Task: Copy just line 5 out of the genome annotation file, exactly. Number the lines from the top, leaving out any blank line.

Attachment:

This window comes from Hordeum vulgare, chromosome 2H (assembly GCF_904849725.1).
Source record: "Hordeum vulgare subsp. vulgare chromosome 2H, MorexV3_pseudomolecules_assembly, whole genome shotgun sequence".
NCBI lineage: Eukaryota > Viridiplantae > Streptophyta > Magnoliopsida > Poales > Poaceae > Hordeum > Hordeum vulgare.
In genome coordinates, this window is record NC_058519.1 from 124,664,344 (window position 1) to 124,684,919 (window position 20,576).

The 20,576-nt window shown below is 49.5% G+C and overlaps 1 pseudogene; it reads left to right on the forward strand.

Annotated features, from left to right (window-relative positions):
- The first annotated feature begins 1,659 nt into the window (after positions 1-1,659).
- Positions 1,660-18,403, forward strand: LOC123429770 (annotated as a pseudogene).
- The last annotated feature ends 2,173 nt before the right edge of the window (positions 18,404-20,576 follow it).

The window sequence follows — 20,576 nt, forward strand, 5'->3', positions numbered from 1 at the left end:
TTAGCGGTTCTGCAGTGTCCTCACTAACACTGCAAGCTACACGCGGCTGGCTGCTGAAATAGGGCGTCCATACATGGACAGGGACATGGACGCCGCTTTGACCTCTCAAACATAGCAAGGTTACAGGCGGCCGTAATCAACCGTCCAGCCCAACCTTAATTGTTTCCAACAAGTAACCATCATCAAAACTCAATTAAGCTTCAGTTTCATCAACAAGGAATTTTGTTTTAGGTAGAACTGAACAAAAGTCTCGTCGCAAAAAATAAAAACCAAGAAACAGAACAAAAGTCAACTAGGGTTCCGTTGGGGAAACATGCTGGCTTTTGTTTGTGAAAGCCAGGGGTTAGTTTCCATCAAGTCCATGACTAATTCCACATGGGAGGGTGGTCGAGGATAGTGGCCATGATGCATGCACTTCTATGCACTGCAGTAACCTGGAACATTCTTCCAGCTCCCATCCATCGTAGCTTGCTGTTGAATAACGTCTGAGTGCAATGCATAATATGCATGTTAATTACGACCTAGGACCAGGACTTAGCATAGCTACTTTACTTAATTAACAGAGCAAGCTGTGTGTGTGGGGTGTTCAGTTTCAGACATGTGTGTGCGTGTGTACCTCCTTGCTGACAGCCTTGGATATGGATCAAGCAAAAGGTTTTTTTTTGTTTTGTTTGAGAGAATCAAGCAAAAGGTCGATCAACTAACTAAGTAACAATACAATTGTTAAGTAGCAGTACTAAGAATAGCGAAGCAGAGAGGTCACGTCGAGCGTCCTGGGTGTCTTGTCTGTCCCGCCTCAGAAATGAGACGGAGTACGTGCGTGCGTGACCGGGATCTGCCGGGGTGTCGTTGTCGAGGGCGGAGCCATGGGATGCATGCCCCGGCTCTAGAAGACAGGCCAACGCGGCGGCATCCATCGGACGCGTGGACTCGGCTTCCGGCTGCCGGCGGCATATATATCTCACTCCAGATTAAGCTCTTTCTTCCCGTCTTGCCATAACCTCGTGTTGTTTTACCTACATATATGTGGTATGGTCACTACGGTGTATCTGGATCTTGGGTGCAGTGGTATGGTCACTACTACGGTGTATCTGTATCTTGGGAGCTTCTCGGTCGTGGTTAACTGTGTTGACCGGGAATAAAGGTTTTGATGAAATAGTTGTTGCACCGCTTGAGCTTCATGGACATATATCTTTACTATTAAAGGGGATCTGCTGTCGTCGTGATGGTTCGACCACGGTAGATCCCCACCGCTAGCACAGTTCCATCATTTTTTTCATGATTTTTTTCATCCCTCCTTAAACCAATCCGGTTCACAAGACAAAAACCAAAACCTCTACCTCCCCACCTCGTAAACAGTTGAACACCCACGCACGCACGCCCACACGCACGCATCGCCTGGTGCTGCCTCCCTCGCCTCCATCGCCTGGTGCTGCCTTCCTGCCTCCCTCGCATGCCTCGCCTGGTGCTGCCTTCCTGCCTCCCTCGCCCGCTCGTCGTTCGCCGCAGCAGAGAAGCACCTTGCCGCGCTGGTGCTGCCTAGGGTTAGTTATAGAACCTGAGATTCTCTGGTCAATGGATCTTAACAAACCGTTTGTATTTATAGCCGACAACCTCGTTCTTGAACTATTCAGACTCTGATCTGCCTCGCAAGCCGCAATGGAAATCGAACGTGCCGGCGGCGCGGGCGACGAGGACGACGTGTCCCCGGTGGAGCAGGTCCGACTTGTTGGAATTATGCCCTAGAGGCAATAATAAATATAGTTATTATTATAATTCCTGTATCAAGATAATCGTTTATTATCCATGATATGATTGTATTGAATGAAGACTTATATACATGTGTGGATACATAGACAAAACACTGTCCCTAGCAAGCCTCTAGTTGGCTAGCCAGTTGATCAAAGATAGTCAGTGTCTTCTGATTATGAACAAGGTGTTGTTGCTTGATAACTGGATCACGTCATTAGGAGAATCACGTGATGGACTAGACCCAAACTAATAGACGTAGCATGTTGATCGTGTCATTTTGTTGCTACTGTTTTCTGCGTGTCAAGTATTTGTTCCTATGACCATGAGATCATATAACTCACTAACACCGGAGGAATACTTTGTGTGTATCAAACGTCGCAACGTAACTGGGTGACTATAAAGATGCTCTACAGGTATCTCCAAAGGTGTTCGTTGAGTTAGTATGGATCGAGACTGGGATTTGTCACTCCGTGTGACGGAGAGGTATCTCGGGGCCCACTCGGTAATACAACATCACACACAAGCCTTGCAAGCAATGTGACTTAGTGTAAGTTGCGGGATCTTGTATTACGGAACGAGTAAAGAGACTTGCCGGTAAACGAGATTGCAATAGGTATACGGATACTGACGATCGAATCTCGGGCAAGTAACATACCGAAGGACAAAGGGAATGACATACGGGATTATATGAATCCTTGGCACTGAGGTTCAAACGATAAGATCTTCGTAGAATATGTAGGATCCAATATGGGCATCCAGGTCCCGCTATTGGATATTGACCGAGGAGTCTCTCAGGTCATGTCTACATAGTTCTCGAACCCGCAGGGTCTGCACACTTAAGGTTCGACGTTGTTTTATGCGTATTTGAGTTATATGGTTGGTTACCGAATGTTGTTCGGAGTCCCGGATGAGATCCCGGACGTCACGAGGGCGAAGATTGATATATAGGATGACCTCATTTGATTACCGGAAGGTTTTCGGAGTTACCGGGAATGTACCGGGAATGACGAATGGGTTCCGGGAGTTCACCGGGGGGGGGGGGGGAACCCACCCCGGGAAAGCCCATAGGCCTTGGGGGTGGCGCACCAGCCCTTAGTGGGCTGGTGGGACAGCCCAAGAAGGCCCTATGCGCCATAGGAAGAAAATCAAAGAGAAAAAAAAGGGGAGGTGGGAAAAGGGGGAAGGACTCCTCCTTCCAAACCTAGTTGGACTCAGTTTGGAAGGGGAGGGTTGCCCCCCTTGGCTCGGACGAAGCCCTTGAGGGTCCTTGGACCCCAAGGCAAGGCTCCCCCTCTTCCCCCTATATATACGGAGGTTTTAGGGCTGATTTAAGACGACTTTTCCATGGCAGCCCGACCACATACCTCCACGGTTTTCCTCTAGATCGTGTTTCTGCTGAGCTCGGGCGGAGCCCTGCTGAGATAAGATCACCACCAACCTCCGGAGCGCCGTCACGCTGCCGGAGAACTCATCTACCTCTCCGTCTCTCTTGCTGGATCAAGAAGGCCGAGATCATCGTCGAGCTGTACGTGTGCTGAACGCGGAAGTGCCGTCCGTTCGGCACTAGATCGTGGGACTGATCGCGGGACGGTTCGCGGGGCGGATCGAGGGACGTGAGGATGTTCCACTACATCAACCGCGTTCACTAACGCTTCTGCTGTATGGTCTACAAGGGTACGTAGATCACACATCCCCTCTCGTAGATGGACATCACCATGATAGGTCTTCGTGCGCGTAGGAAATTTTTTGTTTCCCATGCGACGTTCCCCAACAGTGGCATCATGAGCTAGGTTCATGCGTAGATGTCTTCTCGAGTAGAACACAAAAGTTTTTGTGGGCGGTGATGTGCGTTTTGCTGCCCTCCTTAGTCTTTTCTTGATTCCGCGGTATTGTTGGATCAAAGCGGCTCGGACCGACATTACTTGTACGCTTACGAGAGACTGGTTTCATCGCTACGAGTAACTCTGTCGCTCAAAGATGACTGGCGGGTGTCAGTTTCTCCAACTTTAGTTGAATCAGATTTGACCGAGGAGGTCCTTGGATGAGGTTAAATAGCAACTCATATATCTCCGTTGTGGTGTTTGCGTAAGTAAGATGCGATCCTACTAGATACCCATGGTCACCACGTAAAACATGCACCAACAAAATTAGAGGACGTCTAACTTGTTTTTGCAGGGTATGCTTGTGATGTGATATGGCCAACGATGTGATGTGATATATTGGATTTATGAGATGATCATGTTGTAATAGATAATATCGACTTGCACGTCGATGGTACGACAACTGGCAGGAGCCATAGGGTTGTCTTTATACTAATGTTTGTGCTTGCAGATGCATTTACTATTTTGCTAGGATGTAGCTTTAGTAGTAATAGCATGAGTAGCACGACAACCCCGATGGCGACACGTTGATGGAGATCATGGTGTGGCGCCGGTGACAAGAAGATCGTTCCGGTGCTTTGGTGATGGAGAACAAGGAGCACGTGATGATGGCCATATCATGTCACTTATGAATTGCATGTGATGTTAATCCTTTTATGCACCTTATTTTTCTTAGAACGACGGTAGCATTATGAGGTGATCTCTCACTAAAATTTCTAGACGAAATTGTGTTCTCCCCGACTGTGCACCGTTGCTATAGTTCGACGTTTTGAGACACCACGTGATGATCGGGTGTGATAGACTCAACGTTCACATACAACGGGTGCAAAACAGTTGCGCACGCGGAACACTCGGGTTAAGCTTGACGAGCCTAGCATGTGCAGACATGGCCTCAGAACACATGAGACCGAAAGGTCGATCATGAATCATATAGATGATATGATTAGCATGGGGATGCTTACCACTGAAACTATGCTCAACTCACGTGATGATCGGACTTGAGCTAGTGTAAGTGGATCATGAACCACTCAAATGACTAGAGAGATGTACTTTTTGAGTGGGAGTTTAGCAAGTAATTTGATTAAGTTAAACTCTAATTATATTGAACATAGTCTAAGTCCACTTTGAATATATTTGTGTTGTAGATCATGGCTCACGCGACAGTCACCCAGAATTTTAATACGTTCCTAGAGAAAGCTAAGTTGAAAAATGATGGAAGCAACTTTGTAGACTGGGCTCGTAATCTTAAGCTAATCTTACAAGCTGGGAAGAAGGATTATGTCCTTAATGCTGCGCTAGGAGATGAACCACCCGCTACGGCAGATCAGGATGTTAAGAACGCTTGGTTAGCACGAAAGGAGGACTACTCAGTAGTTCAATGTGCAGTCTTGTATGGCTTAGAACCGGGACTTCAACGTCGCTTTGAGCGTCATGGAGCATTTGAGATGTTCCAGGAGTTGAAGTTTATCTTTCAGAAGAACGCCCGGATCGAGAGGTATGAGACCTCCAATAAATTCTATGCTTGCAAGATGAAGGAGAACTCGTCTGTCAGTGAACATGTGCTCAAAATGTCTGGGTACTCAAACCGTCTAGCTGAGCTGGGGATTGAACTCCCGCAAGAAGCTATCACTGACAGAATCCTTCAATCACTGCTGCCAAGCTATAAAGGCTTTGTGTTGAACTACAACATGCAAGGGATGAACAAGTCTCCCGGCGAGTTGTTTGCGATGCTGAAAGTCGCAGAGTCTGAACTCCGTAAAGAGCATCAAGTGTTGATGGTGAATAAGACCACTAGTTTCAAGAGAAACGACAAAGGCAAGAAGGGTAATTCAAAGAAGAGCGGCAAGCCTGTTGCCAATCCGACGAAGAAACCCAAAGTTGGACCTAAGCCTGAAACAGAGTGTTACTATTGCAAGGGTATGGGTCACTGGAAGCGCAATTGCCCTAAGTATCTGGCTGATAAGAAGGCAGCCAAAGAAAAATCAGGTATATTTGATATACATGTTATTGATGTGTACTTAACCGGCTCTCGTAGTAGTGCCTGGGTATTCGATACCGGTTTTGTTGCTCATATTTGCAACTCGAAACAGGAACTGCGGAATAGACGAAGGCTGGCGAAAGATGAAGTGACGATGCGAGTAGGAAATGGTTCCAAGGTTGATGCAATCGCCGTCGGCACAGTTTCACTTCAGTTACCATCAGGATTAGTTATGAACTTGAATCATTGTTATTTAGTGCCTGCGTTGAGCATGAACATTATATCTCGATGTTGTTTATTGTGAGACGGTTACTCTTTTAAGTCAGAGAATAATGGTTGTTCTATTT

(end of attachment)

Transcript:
The 20,576-nt window shown below is 49.5% G+C and overlaps 1 pseudogene; it reads left to right on the forward strand.